Partnership for Global Infrastructure and Investment (PGII): Prospects and Challenges

Shahid H. Raja
4 min readSep 23, 2023


The Partnership for Global Infrastructure and Investment (PGII) emerged on the global stage during the 48th G7 summit held in Germany in June 2022. This collaborative endeavour, led by G7 nations, aims to provide funding for infrastructure projects in developing nations. It serves as a crucial component of the ‘Biden Doctrine’ and represents a revamped iteration of the Build Back Better World (B3W) initiative, originally introduced in June 2021.

B3W itself stemmed from the Blue Dot Network (BDN), an initiative established in 2019 by the United States, Japan, and Australia to evaluate and certify infrastructure development projects worldwide with the goal of mobilizing private capital for international investments.

In 2022, B3W underwent a transformation and was rebranded as the Partnership for Global Infrastructure and Investment (PGII). The participating states of PGII now encompass a diverse group, including Angola, Canada, the Democratic Republic of the Congo, France, Germany, India, Israel, Italy, Japan, Jordan, Saudi Arabia, the United Arab Emirates, the United Kingdom, the United States, and Zambia.

Aims and Objectives:

PGII, in collaboration with the private sector, aspires to mobilize and invest a substantial sum of $600 billion over the next five years. This investment is intended to support values-driven, high-impact, and transparent infrastructure projects in partnership with low- and middle-income countries. While the stated objectives emphasize paving the way for the Fifth Industrial Revolution with a focus on sustainable growth and employee capitalism, there’s an underlying concern about countering Chinese dominance through the Belt and Road Initiative (BRI). Having failed to contain China, the G7 nations are attempting to slow down China’s ascent as a global leader by employing a strategy reminiscent of China’s approach a decade ago.

Four Priority Pillars under PGII:

PGII has identified four key areas for investment:

  1. Tackling the Climate Crisis and Ensuring Global Energy Security: This involves promoting clean energy supply chains to combat climate change effectively.
  2. Bolstering Digital Information and Communications Technology (ICT) Networks: PGII aims to support the advancement of technologies like 5G and 6G internet connectivity while prioritizing cybersecurity.
  3. Advancing Gender Equality and Equity: This pillar underscores the commitment to promoting gender equality in infrastructure development projects.
  4. Building and Upgrading Global Health Infrastructure: Investment in global health infrastructure is essential, especially in the wake of global health crises.

Hidden Agenda:

While PGII’s primary goal is to provide an alternative to China’s Belt and Road Initiative, there are underlying motives:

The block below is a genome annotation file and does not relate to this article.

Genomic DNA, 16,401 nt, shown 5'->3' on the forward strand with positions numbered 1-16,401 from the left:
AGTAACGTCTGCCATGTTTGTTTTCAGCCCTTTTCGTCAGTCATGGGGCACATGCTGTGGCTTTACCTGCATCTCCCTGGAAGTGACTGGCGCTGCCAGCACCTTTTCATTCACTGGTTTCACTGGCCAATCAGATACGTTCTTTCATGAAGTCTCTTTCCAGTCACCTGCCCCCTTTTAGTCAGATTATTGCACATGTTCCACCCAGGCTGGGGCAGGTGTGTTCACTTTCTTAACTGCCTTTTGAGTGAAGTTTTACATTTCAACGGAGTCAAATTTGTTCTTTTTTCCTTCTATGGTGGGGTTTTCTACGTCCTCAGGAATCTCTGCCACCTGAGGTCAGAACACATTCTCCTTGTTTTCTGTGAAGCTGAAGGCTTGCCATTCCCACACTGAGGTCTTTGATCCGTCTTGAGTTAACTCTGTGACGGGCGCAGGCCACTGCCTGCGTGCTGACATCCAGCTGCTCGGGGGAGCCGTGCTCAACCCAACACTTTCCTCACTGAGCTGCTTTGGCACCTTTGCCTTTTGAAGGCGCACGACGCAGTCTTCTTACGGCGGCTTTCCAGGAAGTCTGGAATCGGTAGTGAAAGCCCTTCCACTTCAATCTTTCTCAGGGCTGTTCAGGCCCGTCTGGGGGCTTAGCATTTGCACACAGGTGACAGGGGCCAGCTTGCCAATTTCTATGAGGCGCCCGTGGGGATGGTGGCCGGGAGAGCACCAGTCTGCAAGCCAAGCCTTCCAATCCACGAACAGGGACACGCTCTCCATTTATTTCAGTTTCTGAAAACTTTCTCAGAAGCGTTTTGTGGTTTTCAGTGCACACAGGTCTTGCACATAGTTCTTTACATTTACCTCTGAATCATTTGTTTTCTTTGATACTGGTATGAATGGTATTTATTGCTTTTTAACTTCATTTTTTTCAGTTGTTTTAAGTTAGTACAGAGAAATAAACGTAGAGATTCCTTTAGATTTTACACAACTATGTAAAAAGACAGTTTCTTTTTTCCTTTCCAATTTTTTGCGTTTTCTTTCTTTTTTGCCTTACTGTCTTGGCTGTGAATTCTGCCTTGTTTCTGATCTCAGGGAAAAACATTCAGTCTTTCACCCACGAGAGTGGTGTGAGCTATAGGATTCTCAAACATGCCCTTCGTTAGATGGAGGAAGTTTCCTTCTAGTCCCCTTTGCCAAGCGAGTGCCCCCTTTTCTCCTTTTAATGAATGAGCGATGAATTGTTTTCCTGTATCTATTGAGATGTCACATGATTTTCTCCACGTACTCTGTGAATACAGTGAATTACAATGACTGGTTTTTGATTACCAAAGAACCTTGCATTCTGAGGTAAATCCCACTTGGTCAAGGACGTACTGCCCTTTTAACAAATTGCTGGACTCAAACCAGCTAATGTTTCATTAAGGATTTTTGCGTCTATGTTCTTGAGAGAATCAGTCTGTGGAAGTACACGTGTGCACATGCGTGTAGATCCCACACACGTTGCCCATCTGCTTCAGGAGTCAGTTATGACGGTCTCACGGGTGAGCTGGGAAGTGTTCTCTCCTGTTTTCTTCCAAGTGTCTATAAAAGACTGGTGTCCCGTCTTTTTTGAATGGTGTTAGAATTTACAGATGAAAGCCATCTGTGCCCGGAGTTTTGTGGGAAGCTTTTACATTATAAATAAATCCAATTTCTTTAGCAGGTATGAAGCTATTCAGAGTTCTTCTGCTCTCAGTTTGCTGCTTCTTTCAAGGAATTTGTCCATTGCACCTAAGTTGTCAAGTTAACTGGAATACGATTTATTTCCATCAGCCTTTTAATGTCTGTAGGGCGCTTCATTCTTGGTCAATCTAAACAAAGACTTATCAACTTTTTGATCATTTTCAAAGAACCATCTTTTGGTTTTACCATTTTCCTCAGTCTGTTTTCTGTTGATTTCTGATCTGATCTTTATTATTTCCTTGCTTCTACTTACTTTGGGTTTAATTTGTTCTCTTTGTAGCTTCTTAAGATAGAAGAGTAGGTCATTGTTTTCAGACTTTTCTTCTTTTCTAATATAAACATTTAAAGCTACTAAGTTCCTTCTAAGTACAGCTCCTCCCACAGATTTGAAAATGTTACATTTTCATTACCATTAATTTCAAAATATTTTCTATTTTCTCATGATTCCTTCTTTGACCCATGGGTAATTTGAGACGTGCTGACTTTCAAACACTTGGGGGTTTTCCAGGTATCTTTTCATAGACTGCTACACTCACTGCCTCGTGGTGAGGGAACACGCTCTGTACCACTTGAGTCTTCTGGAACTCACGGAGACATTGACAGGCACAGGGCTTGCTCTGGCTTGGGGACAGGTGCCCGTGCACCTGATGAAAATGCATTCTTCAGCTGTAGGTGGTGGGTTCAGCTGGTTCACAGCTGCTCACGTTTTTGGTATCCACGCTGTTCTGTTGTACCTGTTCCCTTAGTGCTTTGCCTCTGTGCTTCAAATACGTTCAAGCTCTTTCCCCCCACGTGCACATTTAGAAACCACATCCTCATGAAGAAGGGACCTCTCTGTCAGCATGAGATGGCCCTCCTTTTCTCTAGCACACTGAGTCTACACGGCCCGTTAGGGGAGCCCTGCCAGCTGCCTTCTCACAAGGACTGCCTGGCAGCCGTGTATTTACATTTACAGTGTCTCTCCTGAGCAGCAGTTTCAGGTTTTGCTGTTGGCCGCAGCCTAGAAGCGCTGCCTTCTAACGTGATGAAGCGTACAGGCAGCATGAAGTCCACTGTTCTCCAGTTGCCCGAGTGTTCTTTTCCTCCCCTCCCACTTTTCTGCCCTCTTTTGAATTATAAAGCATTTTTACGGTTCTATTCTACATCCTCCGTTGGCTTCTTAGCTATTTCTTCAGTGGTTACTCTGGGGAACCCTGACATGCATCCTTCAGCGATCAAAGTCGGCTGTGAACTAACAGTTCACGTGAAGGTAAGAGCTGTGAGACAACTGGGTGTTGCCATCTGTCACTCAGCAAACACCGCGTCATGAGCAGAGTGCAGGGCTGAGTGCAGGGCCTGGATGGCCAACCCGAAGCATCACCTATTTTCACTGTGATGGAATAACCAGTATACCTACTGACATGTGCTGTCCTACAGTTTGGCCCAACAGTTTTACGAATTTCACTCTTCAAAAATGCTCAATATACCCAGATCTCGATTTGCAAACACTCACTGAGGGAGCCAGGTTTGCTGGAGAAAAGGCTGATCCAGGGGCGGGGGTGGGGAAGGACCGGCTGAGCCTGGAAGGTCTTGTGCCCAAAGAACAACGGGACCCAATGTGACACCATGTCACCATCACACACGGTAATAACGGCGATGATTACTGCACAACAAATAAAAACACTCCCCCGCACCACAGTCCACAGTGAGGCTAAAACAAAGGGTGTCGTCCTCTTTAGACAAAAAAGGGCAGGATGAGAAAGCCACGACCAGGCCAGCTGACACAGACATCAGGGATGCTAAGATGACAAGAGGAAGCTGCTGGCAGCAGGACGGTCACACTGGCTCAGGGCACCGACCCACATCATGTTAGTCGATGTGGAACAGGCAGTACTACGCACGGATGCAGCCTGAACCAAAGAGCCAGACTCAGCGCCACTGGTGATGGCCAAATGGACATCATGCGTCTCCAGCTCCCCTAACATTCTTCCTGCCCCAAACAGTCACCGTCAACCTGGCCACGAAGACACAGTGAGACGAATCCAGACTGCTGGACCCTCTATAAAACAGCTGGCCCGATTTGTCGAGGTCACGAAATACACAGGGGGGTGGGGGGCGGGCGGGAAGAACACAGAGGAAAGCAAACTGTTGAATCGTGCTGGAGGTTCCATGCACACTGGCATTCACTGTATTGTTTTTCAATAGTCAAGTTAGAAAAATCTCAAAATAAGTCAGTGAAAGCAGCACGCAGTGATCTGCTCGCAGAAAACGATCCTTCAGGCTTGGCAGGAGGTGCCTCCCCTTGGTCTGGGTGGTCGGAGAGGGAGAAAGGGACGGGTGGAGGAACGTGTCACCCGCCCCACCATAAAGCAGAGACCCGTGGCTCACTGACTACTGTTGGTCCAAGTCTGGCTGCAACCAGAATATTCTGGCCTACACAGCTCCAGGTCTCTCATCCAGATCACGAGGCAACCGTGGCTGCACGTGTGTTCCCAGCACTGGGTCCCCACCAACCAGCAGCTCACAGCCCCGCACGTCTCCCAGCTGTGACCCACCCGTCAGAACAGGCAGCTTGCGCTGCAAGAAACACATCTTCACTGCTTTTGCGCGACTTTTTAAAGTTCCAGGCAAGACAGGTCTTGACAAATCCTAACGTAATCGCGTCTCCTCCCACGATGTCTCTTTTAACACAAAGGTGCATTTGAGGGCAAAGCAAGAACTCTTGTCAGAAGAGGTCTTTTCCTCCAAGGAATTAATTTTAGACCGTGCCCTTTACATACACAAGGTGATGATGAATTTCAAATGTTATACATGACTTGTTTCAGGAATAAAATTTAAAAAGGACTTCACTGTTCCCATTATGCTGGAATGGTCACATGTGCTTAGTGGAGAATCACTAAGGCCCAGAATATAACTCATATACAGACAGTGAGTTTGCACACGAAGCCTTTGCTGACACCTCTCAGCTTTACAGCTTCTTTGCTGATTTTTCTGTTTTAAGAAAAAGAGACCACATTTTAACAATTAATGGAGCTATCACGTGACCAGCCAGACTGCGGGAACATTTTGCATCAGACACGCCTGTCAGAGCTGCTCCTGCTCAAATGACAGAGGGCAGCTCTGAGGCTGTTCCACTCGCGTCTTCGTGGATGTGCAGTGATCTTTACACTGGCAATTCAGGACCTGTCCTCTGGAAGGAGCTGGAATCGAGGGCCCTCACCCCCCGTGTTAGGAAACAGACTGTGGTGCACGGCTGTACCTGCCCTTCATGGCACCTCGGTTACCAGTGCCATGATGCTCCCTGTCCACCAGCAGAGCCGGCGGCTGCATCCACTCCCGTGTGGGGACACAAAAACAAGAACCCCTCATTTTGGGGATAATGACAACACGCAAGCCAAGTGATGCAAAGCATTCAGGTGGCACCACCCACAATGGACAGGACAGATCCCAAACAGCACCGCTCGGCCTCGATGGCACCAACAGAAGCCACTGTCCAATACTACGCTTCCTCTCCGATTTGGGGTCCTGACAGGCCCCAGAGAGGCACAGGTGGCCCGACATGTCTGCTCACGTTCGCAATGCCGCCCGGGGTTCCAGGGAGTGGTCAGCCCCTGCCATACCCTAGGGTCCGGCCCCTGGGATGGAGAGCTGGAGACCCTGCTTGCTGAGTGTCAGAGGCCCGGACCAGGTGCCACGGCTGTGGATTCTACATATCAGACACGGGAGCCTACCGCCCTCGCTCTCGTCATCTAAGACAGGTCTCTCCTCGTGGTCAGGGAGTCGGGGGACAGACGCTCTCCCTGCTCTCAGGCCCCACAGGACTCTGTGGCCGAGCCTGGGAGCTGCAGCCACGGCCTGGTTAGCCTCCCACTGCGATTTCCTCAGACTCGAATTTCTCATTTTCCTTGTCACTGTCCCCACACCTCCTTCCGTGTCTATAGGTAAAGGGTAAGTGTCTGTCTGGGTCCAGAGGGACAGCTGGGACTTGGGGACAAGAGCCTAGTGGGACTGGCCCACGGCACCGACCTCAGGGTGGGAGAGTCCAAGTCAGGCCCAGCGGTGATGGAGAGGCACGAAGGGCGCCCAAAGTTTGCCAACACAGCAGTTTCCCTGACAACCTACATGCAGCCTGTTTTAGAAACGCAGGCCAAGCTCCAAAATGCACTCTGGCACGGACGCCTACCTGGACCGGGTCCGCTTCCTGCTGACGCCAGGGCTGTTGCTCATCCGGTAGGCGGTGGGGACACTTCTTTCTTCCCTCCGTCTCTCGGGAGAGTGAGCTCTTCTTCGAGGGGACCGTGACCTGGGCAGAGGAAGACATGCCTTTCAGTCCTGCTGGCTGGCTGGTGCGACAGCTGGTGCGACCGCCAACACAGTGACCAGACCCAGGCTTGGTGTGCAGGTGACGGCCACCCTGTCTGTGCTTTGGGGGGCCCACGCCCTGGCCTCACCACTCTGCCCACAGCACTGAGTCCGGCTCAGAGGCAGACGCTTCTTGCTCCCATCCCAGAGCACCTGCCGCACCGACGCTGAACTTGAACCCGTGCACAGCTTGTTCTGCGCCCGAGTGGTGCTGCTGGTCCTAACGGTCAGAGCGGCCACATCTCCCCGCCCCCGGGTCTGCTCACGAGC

1. Economic Revival: PGII can potentially boost the economies of G7 countries, many of which are facing stagnation or recession. This aligns with the Keynesian approach at the global level.
  2. Mobilizing Private Capital: PGII seeks to tap into significant reserves of private capital held in offshore accounts.
  3. Reducing Reliance on Chinese Technology: G7 countries aim to decrease developing countries’ dependence on Chinese technology, which could lead them deeper into China’s political and economic sphere.
  4. Election Strategy: PGII may also serve as a political strategy, much like how the China card has become a favourite topic for American presidential candidates, particularly in the lead-up to US mid-term elections.


Theoretically, PGII has bright prospects as it aims to fill the huge infrastructural deficit of developing countries, most of which have been their colonies. It may be construed as an atonement of their colonial past

Additionally, the timing of its launch coincides with the slowdown of China’s BRI momentum, partly due to the COVID-19 pandemic.


Despite its potential, PGII faces several challenges:

  1. Inadequate Funding: PGII’s planned spending target of $600 billion pales in comparison to the multi-trillion-dollar BRI, which has already invested heavily in numerous countries.
  2. Perceived Lack of Sincerity: Developing countries may view PGII as a tool to counter Chinese influence rather than a genuine effort to help them.
  3. Financial and Technical Disparities: China possesses greater economic resources and technical expertise to complete ambitious projects, making it difficult for PGII to compete with BRI initiatives.
  4. Funding Uncertainty: There is no clear roadmap for securing the necessary funds for PGII, raising doubts about its feasibility.
  5. Historical Record: The track record of G7 countries in providing development assistance to poor countries has been subpar, indicating a lack of political will to support sustainable alternatives to the BRI.
  6. Legitimacy Concerns: Repeatedly introducing initiatives without adequate funding and implementation may undermine the credibility of the G7 nations in their efforts to counter China’s global ambitions.


In conclusion, while the Partnership for Global Infrastructure and Investment (PGII) holds promise as an alternative to China’s Belt and Road Initiative (BRI), it faces significant challenges, including funding limitations, scepticism among developing nations, and doubts about its ability to match the scope and impact of the BRI. The success of PGII will depend on the collective determination of the G7 nations and their ability to address these challenges effectively.

From the book “International Relations: Basic Concepts and Global Issues”, published by Amazin and available at